Missing bees make fruit unhealthier

Exposure to insects also affects the nutrient composition of fruits

Wild bee on an almond blossom © Alexandra-Maria Klein
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Bees and other pollinator insects are even more important than they thought: if they are absent, not only will the yield of some fruits decrease, but their nutritional composition will also change. For example, almonds contain less healthy fatty acids and less vitamin E if the pollinators fail. This is proven by the experiment of a team of German and US researchers.

Honeybees, but also wild and other insects are extremely important for the pollination of most crops, they lack apple tree, strawberry, tomato, coffee tree and others bear no fruit. But it is precisely these insects are rapidly falling worldwide, because pesticides and monocultures destroy their livelihoods. Just last year, a study showed that wild pollinators in many places are crucial for crop yields.

Nets against bee pollinators

So far, the question has been open as to whether possibly other pollination methods, for example by hand or with machines, can replace the role of insects. It was also unclear whether a missing bee pollination changed the composition of the fruits. Alexandra-Maria Klein from the University of Freiburg and her colleagues have now investigated this on California almond trees.

For their study, the researchers encased a portion of the almond trees on a plantation in cages that kept away bees and other pollinator insects. Part of the trees wrapped in this way was pollinated by hand, another part remained untouched. In addition, part of the almond trees had their fertilizer omitted, others less watered. This should show to what extent these treatments together and separately influence almond yield and nutrient composition.

"Almonds with a high content of oleic acid as opposed to linoleic acid are the most healthy for consumers, " Klein and her colleagues explain. Because oleic acid is considered the component of the tonsils, which explains its positive effect on the cardiovascular system. Linoleic acid, on the other hand, is an omega-6 fatty acid that is more likely to have negative health effects. display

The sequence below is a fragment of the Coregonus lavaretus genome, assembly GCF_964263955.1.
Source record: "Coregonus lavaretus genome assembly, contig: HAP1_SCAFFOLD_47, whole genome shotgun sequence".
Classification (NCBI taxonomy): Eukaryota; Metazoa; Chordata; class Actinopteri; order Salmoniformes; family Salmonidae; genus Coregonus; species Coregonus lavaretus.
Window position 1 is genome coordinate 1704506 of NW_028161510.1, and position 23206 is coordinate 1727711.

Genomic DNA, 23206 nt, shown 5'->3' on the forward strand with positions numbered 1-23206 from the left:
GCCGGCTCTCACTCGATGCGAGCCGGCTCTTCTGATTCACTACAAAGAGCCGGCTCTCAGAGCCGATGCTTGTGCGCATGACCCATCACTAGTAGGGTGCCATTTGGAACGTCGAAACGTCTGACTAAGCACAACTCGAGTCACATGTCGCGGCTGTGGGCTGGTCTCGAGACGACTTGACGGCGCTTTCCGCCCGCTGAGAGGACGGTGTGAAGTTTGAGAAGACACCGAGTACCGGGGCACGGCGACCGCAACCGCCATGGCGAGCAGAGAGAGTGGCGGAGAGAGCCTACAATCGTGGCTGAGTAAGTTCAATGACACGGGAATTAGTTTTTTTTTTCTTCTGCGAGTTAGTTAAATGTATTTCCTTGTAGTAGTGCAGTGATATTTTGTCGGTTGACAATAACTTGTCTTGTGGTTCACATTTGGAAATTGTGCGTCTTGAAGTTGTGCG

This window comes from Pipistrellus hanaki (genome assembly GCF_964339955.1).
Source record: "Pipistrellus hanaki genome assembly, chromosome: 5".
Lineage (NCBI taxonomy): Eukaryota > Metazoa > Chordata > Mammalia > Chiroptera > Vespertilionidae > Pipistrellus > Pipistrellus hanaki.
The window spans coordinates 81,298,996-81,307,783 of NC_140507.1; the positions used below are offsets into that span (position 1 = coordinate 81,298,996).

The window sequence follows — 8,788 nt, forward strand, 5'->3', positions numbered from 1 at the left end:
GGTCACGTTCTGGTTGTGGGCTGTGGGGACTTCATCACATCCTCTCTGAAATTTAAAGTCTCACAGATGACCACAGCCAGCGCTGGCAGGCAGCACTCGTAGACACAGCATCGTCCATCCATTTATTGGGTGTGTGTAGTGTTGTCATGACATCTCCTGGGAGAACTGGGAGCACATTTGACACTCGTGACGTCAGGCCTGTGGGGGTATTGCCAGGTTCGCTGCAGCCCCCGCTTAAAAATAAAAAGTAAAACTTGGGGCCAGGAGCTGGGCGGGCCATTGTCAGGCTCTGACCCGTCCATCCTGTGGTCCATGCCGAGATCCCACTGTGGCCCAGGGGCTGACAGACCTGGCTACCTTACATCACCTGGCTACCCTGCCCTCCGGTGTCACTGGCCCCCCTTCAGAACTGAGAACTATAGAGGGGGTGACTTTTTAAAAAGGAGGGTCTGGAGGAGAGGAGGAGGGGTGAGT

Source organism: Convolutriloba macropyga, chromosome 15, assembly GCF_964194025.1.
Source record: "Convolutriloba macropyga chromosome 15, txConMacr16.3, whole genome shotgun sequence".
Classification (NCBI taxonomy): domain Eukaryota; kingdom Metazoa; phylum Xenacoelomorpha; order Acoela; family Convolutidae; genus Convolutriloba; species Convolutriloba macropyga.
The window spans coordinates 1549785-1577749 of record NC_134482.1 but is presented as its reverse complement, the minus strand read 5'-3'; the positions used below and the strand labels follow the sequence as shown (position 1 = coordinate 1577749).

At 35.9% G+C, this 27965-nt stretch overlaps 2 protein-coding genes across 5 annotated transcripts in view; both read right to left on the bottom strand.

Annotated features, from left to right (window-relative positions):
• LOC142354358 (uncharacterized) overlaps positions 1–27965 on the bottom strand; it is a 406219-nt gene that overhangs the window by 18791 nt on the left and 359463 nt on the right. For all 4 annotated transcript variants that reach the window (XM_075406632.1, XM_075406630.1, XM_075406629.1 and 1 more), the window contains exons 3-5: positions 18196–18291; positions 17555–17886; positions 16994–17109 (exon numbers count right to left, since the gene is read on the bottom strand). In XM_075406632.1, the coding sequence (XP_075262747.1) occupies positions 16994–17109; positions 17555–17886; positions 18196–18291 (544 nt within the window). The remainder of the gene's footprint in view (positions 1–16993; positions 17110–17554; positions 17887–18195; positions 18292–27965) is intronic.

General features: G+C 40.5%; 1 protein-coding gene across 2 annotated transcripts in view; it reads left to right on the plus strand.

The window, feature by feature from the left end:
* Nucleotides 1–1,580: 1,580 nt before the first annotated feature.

Less yield and less healthy ingredients

The evaluation of the experiments showed two things: First, even a hand pollination can not replace the missing bees. Almond trees dusted by hand produce only very small almonds. Bees pollinated trees yielded 200 percent more yield, the researchers report. Fertilization and irrigation alone had hardly any influence on the yield. Obviously the tree can not compensate for deficiencies in pollination, but lack of water or nutrients is, to some extent, already.

On the other hand, the lack of pollination also markedly changed the nutritive composition of the almonds: the almonds that bees bred contained more of healthy oleic acid and less linoleic acid. Also, the content of vitamin E was higher, as the researchers report. However, the almonds they bred got worse on both counts. In addition, they lacked water and fertilizer, and the vitamin E content dropped even more.

"These results show that pollination alters the value and quality of almonds, " Klein and her colleagues note. This underscores the great importance of bees and other insects as bestuniversals also for our own health. (PLoS ONE, 2014; doi: 10.1371 / journal.pone.0090082)

(University of Freiburg im Breisgau / PLOS ONE, 10.06.2014 - NPO)